You were missed at the LER! These are great questions and I’m happy to try and answer them.
1. Each of the strands represents an idea with lots of layers. The badge represents humility. The creed represents the work of the Holy Spirit in our lives and the lives of our children, especially in regard to education/teaching/learning. And the certificate is a piece of beauty that reminds the graduate of all she has learned at the House of Education. I like Essex’s words on this about the certificate, ““The design embodies that delight in knowledge which it is the privilege of the student to discover and to share with those in her charge. Teaching is not a technique excercised by the skilled on behalf of the unskilled. It is a sharing of the effort to know, using all that is best in the world of books, of music, of pictures, all that can be observed and cherished out of doors, all that hand and eye can make; all that religion, history, art, mathematics and science can reveal to the active mind.”
2. Charlotte Mason is recounting the passage in Matthew where the Lord declares the children humble. Here is the passage:
Matthew 18:1-7New International Version (NIV)
18 At that time the disciples came to Jesus and asked, “Who, then, is the greatest in the kingdom of heaven?”
2 He called a little child to him, and placed the child among them. 3 And he said: “Truly I tell you, unless you change and become like little children, you will never enter the kingdom of heaven. 4 Therefore, whoever takes the lowly position of this child is the greatest in the kingdom of heaven. 5 And whoever welcomes one such child in my name welcomes me.
6 “If anyone causes one of these little ones—those who believe in me—to stumble, it would be better for them to have a large millstone hung around their neck and to be drowned in the depths of the sea. 7 Woe to the world because of the things that cause people to stumble! Such things must come, but woe to the person through whom they come!
Mason calls this humbleness “the state natural to children” (Vol. 2, p. 283)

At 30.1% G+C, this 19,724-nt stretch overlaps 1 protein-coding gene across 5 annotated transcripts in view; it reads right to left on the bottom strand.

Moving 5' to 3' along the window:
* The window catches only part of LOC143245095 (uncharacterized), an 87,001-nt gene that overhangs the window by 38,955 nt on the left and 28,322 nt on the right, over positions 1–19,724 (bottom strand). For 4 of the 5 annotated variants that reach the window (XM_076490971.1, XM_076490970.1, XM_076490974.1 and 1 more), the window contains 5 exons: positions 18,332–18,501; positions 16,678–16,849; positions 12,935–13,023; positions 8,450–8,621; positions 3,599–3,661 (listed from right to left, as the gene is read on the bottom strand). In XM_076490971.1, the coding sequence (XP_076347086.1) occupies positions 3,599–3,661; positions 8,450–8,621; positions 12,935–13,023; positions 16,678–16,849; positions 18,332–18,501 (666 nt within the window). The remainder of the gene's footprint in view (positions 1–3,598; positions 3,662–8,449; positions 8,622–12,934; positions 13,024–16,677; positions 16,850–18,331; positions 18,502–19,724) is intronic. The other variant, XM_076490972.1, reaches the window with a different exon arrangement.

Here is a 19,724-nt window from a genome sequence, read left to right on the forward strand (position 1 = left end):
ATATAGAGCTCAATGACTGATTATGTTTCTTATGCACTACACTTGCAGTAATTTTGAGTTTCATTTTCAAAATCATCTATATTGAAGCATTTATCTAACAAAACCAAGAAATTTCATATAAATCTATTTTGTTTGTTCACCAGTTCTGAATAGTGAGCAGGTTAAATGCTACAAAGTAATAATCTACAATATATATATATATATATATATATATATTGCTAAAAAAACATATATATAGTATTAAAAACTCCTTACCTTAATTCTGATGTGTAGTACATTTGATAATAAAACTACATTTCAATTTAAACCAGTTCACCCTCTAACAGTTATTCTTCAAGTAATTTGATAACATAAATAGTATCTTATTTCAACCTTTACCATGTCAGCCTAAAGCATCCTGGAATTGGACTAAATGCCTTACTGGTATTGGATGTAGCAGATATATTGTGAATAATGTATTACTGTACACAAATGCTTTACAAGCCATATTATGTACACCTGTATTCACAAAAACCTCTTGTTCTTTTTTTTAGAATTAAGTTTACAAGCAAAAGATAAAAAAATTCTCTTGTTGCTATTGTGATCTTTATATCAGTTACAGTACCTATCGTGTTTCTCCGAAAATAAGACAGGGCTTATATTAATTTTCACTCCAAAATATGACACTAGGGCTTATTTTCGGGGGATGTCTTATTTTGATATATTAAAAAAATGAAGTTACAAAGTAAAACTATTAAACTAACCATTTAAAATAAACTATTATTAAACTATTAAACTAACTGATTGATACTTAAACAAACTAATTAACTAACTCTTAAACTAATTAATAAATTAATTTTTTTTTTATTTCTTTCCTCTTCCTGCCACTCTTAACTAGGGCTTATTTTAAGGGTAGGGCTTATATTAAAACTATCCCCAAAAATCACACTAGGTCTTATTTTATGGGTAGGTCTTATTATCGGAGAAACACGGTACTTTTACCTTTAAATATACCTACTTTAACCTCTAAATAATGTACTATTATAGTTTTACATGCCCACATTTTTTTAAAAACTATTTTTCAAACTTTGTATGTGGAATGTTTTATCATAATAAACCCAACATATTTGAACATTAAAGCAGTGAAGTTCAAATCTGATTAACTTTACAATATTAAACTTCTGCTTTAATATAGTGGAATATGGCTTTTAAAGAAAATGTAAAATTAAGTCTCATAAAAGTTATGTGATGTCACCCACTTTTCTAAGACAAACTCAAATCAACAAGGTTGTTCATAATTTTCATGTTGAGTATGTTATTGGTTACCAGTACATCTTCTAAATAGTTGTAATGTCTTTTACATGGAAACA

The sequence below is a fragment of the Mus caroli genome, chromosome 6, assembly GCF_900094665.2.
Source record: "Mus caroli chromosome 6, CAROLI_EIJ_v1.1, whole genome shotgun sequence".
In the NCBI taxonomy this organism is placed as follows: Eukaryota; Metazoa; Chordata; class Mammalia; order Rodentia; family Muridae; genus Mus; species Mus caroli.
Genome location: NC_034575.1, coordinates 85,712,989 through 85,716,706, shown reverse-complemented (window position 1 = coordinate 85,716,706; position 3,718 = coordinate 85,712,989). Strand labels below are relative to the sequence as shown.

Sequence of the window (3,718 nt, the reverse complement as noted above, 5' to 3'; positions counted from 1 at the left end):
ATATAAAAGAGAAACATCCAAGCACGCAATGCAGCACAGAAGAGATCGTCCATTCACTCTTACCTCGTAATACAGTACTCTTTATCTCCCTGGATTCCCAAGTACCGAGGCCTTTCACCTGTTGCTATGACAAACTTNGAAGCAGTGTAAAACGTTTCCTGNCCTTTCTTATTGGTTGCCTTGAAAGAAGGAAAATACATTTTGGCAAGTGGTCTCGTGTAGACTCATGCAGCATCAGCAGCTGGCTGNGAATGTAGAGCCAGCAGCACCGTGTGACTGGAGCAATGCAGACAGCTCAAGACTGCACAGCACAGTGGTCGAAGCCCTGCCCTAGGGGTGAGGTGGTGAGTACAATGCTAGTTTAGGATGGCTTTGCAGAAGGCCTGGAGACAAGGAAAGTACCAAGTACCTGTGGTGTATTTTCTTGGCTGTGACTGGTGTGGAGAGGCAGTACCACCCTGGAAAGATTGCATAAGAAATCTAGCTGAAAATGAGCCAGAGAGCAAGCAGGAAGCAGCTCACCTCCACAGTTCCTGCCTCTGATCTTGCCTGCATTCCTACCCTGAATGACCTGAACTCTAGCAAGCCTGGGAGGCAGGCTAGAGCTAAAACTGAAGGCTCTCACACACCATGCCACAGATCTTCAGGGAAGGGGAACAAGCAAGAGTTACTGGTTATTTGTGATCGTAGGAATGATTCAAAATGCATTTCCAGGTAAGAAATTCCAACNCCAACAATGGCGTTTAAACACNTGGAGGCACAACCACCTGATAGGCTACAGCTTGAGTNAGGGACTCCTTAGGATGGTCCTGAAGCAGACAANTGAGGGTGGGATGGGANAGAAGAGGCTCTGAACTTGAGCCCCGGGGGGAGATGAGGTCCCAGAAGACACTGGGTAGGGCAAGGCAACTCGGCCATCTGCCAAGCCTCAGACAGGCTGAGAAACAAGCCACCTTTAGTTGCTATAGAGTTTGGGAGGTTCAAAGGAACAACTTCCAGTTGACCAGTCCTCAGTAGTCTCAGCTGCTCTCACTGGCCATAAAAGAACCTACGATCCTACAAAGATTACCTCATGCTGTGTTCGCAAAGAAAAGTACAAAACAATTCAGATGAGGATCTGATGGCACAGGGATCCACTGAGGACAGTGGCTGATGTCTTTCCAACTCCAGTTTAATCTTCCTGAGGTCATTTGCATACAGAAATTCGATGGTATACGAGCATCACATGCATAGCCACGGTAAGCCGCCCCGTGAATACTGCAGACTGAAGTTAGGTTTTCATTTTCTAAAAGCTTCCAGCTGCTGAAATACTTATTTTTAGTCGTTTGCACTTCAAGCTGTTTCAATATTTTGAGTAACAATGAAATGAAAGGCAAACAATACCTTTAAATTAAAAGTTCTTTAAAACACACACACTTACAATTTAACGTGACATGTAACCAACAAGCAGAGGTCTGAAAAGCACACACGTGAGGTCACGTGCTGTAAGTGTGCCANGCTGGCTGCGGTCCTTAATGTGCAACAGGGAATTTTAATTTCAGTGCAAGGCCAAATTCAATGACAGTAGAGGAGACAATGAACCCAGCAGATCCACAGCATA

“Humility does not think much or little of itself; it does not think of itself at all. It is a negative rather than a positive quality, being an absence of self-consciousness rather than the presence of any distinctive virtue” ( Vol. 2, p. 284).
And in the passage, the Lord warns that if we don’t change and become like little children (state of humility – lack of self-consciousness like a little child) “you will never enter the kingdom of heaven.”
This humility we find in a child is part of who they are based on being made in the image of God. I don’t think the debate is whether a child is “saved” or not. At least that’s not the point in this section. Rather, the point is that we are to empty ourselves of …ourselves (!) and to focus on Christ and become like Him. She makes a big point of “not thinking of yourself at all” – true humility that is brought about only through the one great humility – Jesus Christ.
Volume 2, p. 282-285 expands upon this concept beautifully if you wish to read more.
3. Yes, Charlotte Mason is the author except where she quotes others, H. Wilson, Esq. being one of those!
Does this help?
This is my kind of conversation: art, philosophy, symbolism, inspiration, all tied up with words from dear Charlotte. Beautifully done, all involved with this presentation. I enjoyed it immensely
Then you and I love the same type of talks! I love your summary and am so glad you enjoyed it.
Thank you so much for including the audio. I have listened to it 3 times already! So rich. I plan on sharing it with my husband too.
Thank you, Sarah! I'm glad you enjoyed it.